Linked by Thom Holwerda on Sat 23rd Aug 2008 15:37 UTC
Editorial Earlier this week, we ran a story on GoboLinux, and the distribution's effort to replace the Filesystem Hierarchy Standard with a more pleasant, human-readable, and logical design. A lot of people liked the idea of modernising/replacing the FHS, but just as many people were against doing so. Valid arguments were presented both ways, but in this article, I would like to focus on a common sentiment that came forward in that discussion: normal users shouldn't see the FHS, and advanced users are smart enough to figure out how the FHS works.
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RE[2]: Basic edumacation.
by tupp on Mon 25th Aug 2008 18:36 UTC in reply to "RE: Basic edumacation."
tupp
Member since:
2006-11-12

I agree that there are a lot of clueless computer users. However, I think that much of this clueless-ness stems from a helpless attitude, that has been conditioned by a decades-long prevalence of desktop interfaces designed around users with no mind.

In current ergonomic design circles, a lot of emphasis goes to designing interfaces that can be quickly comprehended by the uninitiated user (usually at the expense of power and speed). The usability phrase for this practice is "reducing the knowledge required in the head" of the user. My point is that, with just a little more prior "knowledge in the head," users will act much more resourcefully. They will learn to think for themselves and will actually look at the screen.

Most people are smart enough to understand a lot of what is typically considered too complex for the everyday user, and most will use their minds if they are encouraged to do so. Jef Raskin kept the Mac mouse from having more than one button, because he thought three buttons were too complicated for the typical person. Underestimating users seems to be a common mistake with usability "experts."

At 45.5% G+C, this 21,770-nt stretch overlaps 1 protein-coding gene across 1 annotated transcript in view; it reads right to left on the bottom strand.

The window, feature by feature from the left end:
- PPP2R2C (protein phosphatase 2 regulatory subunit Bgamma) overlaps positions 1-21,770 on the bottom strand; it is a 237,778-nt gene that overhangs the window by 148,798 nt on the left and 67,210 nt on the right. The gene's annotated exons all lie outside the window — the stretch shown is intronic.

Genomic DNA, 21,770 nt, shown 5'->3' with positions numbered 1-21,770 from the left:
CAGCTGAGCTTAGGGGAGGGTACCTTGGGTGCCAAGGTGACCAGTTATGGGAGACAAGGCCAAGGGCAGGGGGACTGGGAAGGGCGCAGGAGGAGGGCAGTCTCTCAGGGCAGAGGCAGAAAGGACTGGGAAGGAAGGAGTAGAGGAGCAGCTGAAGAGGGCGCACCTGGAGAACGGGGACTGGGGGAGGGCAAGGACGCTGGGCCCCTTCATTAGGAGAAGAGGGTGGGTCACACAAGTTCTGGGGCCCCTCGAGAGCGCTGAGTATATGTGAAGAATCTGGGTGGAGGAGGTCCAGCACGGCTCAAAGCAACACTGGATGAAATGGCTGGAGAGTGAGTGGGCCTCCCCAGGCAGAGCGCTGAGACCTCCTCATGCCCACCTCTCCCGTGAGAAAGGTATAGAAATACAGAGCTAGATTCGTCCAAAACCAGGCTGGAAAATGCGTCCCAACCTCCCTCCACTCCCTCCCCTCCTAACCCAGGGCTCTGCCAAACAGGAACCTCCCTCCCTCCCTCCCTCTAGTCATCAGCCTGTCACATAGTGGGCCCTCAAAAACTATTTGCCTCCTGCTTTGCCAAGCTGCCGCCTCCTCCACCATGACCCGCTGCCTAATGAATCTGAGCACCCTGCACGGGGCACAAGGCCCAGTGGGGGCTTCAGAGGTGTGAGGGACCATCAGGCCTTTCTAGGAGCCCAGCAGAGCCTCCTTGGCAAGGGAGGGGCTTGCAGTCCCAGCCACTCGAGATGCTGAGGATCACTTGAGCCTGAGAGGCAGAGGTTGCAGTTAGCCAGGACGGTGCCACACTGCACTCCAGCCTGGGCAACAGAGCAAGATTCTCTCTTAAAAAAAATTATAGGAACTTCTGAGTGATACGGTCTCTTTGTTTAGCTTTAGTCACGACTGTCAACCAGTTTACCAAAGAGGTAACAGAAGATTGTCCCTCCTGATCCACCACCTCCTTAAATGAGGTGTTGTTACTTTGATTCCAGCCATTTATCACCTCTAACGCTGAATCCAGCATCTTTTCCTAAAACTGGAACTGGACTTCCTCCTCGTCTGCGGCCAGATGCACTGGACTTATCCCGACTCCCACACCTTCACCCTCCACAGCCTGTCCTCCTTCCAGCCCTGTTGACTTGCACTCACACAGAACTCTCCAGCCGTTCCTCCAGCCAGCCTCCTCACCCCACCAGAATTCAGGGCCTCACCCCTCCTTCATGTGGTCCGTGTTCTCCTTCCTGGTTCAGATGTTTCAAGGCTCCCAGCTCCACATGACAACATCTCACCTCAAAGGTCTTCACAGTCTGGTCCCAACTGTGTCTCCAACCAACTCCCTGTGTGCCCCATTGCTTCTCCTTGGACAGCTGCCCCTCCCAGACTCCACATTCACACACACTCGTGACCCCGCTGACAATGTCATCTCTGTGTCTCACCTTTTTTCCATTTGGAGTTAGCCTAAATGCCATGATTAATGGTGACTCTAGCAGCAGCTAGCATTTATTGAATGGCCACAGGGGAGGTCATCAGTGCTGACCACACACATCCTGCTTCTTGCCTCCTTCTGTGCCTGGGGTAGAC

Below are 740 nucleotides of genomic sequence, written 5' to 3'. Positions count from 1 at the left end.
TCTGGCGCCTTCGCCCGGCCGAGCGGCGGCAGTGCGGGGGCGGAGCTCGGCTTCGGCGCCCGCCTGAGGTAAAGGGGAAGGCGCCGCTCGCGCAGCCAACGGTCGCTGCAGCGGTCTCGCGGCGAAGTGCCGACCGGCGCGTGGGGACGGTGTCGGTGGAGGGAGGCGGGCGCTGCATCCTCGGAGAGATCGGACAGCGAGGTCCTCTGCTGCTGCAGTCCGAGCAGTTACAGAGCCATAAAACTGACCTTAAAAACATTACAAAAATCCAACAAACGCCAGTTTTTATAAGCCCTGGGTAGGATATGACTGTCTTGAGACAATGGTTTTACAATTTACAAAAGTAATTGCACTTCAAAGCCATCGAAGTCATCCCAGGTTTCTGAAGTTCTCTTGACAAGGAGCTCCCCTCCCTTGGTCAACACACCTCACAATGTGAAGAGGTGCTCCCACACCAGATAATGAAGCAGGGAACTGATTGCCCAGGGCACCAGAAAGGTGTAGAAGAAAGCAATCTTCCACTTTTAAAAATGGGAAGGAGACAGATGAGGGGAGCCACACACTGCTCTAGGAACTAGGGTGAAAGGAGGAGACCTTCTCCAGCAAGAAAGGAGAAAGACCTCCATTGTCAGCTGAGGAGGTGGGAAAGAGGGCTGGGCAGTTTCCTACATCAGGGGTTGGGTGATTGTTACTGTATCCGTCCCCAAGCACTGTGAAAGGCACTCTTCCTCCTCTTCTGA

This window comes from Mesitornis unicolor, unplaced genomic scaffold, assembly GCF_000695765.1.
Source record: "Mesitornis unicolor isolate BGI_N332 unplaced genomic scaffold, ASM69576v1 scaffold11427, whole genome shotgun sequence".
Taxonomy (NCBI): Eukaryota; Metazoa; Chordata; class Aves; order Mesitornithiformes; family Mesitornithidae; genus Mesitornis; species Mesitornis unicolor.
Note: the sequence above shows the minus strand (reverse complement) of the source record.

By the way, as I recall, MSDOS and Windows 3.1 employed user-friendly directory names, such as "programs," "data" and "system," etc.

Edited 2008-08-25 18:38 UTC

Reply Parent Score: 2

RE[3]: Basic edumacation.
by fretinator on Mon 25th Aug 2008 19:00 in reply to "RE[2]: Basic edumacation."
fretinator Member since:
2005-07-06

By the way, as I recall, MSDOS and Windows 3.1 employed user-friendly directory names, such as "programs," "data" and "system," etc.


Certainly, you do not recall correctly with MS-DOS, and I do not think you are recalling correctly for Win3.1. Those were the wild and wooly days where really only one directory mattered to Dos (c:\dos). Windows lived under c:\windows, where there were a few known sub-directories (e.g., c:\windows\system), but that is about it. Other directories were made up by users - for instance I usually created c:\games and c:\downloads directories. Most applications preferred to live in a folder off the root directory (e.g., c:\jazz).

The funny thing, is I had to revert to this bahviour in Vista. Many of my applications would not work if installed in c:\Program Files, so I had to install them in folders off of the root c:\ directory. Sure made a mess!

Reply Parent Score: 2

RE[4]: Basic edumacation.
by danieldk on Mon 25th Aug 2008 20:48 in reply to "RE[3]: Basic edumacation."
danieldk Member since:
2005-11-18

Other directories were made up by users - for instance I usually created c:\games and c:\downloads directories.


No, you didn't ;) . 'downloads' is 9 characters, and DOS only allowed 8.3 (8 characters, and 3 extension characters). (Fake-ish) long filenames were added in Windows NT 3.5 or Windows 95.

Edited 2008-08-25 20:52 UTC

Reply Parent Score: 2